Goodsell Observatory

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Goodsell Observatory
Goodsell Observatory.jpg
Goodsell Observatory from the south
Organization Carleton College
Location Northfield, Minnesota, U.S.A.
Coordinates 44°27′42″N 93°09′08″W / 44.46167°N 93.15222°W / 44.46167; -93.15222
Altitude 290 meters
Weather See the Clear Sky Clock
Established 1886
Website [1]
John Brashear 16.5-inch aperture refractor
Alvan Clark

8.25-inch aperture refractor

Goodsell Observatory--Carleton College
Goodsell Observatory is located in Minnesota
Goodsell Observatory
Location Off 1st St., E., Northfield, Minnesota
Coordinates 44°27′43″N 93°9′9″W / 44.46194°N 93.15250°W / 44.46194; -93.15250Coordinates: 44°27′43″N 93°9′9″W / 44.46194°N 93.15250°W / 44.46194; -93.15250
Area less than one acre
Built 1887
Architectural style Romanesque
Governing body Private
NRHP Reference # 75001025[1]
Added to NRHP May 12, 1975

Goodsell Observatory is an observatory at Carleton College in Northfield, Minnesota, United States. It was constructed in 1887 and was, at the time, the largest observatory in the state of Minnesota. It was named for Charles Goodsell, who donated much of the land on which Carleton was founded. Goodsell was built to replace Carleton's original observatory, which had been built in 1877 and would be razed in 1905 to make room for Laird Hall. Goodsell Observatory was listed on the National Register of Historic Places in 1975 for its national significance in the themes of architecture, communications, education, engineering, literature, and science.[2]

The observatory's first central telescope, purchased in 1877, was an 814" refractor manufactured by Alvan Clark & Sons. In 1890 the college acquired a 16.2" refractor produced by the famous John Brashear of Pennsylvania. It was then the twelfth largest refractor in the world and sixth largest in the United States. In 1922 Carleton professor Edward Fath constructed one of the nation's first photoelectric photometers in Goodsell.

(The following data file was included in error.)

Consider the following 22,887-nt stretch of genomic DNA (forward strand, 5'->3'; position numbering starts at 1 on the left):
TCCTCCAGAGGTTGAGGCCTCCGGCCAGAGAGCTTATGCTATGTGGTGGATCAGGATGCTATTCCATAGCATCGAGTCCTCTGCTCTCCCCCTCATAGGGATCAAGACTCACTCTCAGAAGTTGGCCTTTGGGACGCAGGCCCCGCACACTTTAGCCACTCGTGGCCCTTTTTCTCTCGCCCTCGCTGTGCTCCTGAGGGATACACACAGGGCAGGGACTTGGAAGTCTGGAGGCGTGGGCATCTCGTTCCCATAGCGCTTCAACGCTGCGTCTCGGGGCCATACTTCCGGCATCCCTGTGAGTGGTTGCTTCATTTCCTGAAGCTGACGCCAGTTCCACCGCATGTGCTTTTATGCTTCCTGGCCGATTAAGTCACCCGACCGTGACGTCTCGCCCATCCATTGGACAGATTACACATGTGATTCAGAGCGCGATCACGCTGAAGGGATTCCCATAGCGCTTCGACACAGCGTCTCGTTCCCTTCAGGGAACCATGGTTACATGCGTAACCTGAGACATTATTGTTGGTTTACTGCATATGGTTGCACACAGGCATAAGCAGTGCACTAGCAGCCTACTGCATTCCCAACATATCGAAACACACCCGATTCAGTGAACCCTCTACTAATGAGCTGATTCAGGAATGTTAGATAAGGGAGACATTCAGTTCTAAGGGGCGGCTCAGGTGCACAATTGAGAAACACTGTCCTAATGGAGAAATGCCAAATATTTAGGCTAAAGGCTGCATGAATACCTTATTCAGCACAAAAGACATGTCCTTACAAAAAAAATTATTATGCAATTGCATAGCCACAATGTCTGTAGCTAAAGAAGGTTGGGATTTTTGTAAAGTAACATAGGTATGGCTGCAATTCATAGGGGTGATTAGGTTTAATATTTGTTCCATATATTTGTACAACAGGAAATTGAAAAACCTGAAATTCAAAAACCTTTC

From the late 19th century to the end of the World War II, Goodsell kept the time for every major railroad west of the Mississippi, including Northern Pacific Railway, the Great Northern Railway, the Chicago, Milwaukee, and St. Paul Railroad, and the St. Paul, Minneapolis and Manitoba Railway.

A U.S. Army Signal Corps station was placed at the observatory in 1881 and transmitted meteorological data to Washington. Goodsell also served as the headquarters of a state weather service from 1883 to 1886.

Goodsell served as the model for the Chamberlin Observatory at the University of Denver.

The collection of meteorites on display in Goodsell was given to the college by the meteoriticist Harvey H. Nininger as payment-in-kind for his daughter's tuition in 1942.



  1. ^ "National Register Information System". National Register of Historic Places. National Park Service. 2010-07-09. 
  2. ^ "Goodsell Observatory, Carleton College". Minnesota National Register Properties Database. Minnesota Historical Society. 2009. Retrieved 2015-06-23. 
  • Headley, Leal and Merrill Jarchow, Carleton: The First Century, (Northfield, 1966).
  • Leonard, Delavan, The History of Carleton College, (Chicago, 1904).

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